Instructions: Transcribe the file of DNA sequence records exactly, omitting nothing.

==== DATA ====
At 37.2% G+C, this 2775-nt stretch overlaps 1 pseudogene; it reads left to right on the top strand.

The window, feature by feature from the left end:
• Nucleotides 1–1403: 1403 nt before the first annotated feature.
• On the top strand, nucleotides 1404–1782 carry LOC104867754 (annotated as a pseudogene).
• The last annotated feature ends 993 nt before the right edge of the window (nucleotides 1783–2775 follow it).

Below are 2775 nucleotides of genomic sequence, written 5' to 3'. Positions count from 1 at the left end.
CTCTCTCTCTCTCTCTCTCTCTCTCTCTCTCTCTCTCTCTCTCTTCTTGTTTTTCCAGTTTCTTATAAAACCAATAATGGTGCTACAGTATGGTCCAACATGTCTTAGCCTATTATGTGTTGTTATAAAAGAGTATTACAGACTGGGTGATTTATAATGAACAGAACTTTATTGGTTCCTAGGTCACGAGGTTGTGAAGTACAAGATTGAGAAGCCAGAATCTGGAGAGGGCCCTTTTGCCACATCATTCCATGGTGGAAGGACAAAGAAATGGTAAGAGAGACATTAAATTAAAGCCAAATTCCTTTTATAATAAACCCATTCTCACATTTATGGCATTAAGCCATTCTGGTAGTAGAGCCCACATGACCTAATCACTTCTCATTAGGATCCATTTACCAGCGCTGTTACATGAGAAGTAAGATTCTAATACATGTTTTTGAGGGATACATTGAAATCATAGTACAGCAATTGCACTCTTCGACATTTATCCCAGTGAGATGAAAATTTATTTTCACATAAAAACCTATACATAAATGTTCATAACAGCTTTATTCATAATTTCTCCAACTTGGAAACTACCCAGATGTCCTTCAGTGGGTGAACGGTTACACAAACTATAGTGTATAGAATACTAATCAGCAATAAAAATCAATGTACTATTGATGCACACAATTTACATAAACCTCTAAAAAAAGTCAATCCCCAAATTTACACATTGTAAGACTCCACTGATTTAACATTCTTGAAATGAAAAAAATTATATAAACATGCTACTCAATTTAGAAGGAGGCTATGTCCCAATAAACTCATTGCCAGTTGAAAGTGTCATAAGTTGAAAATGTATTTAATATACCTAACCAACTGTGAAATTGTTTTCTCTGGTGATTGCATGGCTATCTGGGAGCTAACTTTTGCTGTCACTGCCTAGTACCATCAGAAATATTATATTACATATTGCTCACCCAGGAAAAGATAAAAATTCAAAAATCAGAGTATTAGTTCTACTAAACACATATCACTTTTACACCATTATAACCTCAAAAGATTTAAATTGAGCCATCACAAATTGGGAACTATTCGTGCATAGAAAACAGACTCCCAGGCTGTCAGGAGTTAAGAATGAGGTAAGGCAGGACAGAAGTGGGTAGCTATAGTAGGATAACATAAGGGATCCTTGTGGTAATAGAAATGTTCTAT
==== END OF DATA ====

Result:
At 37.2% G+C, this 2775-nt stretch overlaps 1 pseudogene; it reads left to right on the top strand.

The window, feature by feature from the left end:
• Nucleotides 1–1403: 1403 nt before the first annotated feature.
• On the top strand, nucleotides 1404–1782 carry LOC104867754 (annotated as a pseudogene).
• The last annotated feature ends 993 nt before the right edge of the window (nucleotides 1783–2775 follow it).

Below are 2775 nucleotides of genomic sequence, written 5' to 3'. Positions count from 1 at the left end.
CTCTCTCTCTCTCTCTCTCTCTCTCTCTCTCTCTCTCTCTCTCTTCTTGTTTTTCCAGTTTCTTATAAAACCAATAATGGTGCTACAGTATGGTCCAACATGTCTTAGCCTATTATGTGTTGTTATAAAAGAGTATTACAGACTGGGTGATTTATAATGAACAGAACTTTATTGGTTCCTAGGTCACGAGGTTGTGAAGTACAAGATTGAGAAGCCAGAATCTGGAGAGGGCCCTTTTGCCACATCATTCCATGGTGGAAGGACAAAGAAATGGTAAGAGAGACATTAAATTAAAGCCAAATTCCTTTTATAATAAACCCATTCTCACATTTATGGCATTAAGCCATTCTGGTAGTAGAGCCCACATGACCTAATCACTTCTCATTAGGATCCATTTACCAGCGCTGTTACATGAGAAGTAAGATTCTAATACATGTTTTTGAGGGATACATTGAAATCATAGTACAGCAATTGCACTCTTCGACATTTATCCCAGTGAGATGAAAATTTATTTTCACATAAAAACCTATACATAAATGTTCATAACAGCTTTATTCATAATTTCTCCAACTTGGAAACTACCCAGATGTCCTTCAGTGGGTGAACGGTTACACAAACTATAGTGTATAGAATACTAATCAGCAATAAAAATCAATGTACTATTGATGCACACAATTTACATAAACCTCTAAAAAAAGTCAATCCCCAAATTTACACATTGTAAGACTCCACTGATTTAACATTCTTGAAATGAAAAAAATTATATAAACATGCTACTCAATTTAGAAGGAGGCTATGTCCCAATAAACTCATTGCCAGTTGAAAGTGTCATAAGTTGAAAATGTATTTAATATACCTAACCAACTGTGAAATTGTTTTCTCTGGTGATTGCATGGCTATCTGGGAGCTAACTTTTGCTGTCACTGCCTAGTACCATCAGAAATATTATATTACATATTGCTCACCCAGGAAAAGATAAAAATTCAAAAATCAGAGTATTAGTTCTACTAAACACATATCACTTTTACACCATTATAACCTCAAAAGATTTAAATTGAGCCATCACAAATTGGGAACTATTCGTGCATAGAAAACAGACTCCCAGGCTGTCAGGAGTTAAGAATGAGGTAAGGCAGGACAGAAGTGGGTAGCTATAGTAGGATAACATAAGGGATCCTTGTGGTAATAGAAATGTTCTAT